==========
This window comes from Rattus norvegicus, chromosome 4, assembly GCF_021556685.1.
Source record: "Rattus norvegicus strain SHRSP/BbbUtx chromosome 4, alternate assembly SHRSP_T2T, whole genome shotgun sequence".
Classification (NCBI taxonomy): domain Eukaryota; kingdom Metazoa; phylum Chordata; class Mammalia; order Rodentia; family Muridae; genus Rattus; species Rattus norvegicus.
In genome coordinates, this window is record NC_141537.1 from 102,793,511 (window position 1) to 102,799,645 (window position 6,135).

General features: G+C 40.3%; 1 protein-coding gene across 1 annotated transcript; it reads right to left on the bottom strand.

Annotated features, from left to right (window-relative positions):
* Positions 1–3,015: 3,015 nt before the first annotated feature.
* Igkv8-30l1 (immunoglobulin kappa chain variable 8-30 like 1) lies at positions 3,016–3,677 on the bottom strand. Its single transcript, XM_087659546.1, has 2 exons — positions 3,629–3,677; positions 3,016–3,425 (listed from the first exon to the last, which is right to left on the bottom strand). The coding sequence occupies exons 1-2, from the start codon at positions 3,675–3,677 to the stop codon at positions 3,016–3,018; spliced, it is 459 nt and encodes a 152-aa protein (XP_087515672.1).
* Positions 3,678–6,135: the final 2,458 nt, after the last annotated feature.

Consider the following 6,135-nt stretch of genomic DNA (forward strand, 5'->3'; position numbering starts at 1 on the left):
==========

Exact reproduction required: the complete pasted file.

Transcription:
This window comes from Rattus norvegicus, chromosome 4, assembly GCF_021556685.1.
Source record: "Rattus norvegicus strain SHRSP/BbbUtx chromosome 4, alternate assembly SHRSP_T2T, whole genome shotgun sequence".
Classification (NCBI taxonomy): domain Eukaryota; kingdom Metazoa; phylum Chordata; class Mammalia; order Rodentia; family Muridae; genus Rattus; species Rattus norvegicus.
In genome coordinates, this window is record NC_141537.1 from 102,793,511 (window position 1) to 102,799,645 (window position 6,135).

General features: G+C 40.3%; 1 protein-coding gene across 1 annotated transcript; it reads right to left on the bottom strand.

Annotated features, from left to right (window-relative positions):
* Positions 1–3,015: 3,015 nt before the first annotated feature.
* Igkv8-30l1 (immunoglobulin kappa chain variable 8-30 like 1) lies at positions 3,016–3,677 on the bottom strand. Its single transcript, XM_087659546.1, has 2 exons — positions 3,629–3,677; positions 3,016–3,425 (listed from the first exon to the last, which is right to left on the bottom strand). The coding sequence occupies exons 1-2, from the start codon at positions 3,675–3,677 to the stop codon at positions 3,016–3,018; spliced, it is 459 nt and encodes a 152-aa protein (XP_087515672.1).
* Positions 3,678–6,135: the final 2,458 nt, after the last annotated feature.

Consider the following 6,135-nt stretch of genomic DNA (forward strand, 5'->3'; position numbering starts at 1 on the left):